A long tradition that goes back to Thomas Hobbes’s Leviathan (1651) depicts this kind of government as a controlling, peacemaking machine devoted to asserting its authority over private, partisan interests. However, even autocratic governments are necessarily based on some kind of political and social coalition; therefore, they have to deal with many domestic disputes to stay in power, with the supreme leader acting as quite an unstable arbitrator. The extent of those quarrels and the extent to which dictatorships can actually be driven by startling levels of inner chaos was pointed out in Franz Neumann’s Behemoth (1944). The title, borrowed from other work of Hobbes describing the English Civil War of the 1600s, was used by Neumann to portray the convulsed operation of the Nazi regime in Germany during the 1930s and 1940s as a hardly veiled state of war among organizations, groups, and individuals, which fiercely fought one another to prevail, while closing ranks to achieve collective aims, including holding their common enemies at bay. Thus, Leviathan (order by force) and Behemoth (the force of chaos) represent two sides of the same coin, and they need to be studied together as surveillance is a perennial feature in both mechanisms.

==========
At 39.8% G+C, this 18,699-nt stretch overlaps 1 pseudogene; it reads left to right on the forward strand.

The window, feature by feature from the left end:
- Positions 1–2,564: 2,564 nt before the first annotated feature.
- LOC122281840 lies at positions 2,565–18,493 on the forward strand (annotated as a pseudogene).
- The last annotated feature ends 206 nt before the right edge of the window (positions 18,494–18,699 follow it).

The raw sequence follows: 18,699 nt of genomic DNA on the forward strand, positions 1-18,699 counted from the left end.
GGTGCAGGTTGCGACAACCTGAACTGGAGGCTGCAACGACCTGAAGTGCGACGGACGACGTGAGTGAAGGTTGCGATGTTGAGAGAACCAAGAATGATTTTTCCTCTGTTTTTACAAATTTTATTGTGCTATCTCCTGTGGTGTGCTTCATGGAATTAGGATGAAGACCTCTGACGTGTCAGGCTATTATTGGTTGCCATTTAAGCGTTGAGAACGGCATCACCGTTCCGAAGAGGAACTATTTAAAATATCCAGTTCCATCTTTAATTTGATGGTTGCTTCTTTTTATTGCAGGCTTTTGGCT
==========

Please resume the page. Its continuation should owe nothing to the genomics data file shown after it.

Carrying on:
Ever since the dawn of the contemporary period, the changes associated with the liberal and industrial revolutions—such as the establishment of the nation-state, the expansion of communications, rural flight, the improvement of literacy, increased social mobility, and the faltering but unstoppable politicization of the masses—exerted a strong pressure on governments to update and expand surveillance resources and procedures. Some autocracies were able to survive for a few more decades——due to, among other reasons, their ability to modernize their political police, as happened with the Okhrana in Tsarist Russia. Often in spite of the Enlightenment-inspired principles of freedom and equality before the law, the postrevolutionary political systems, in Europe and elsewhere, also improved on the strong-arm and intelligence apparatuses inherited from the absolute monarchies, especially in those cases in which the military gained influence due to their increasing role in both curbing social protest and making governments, if not as strongmen, warlords, or even genuine dictators. On these matters, the self-proclaimed French emperor Napoleon Bonaparte (1804–1814) was a well-known trailblazer.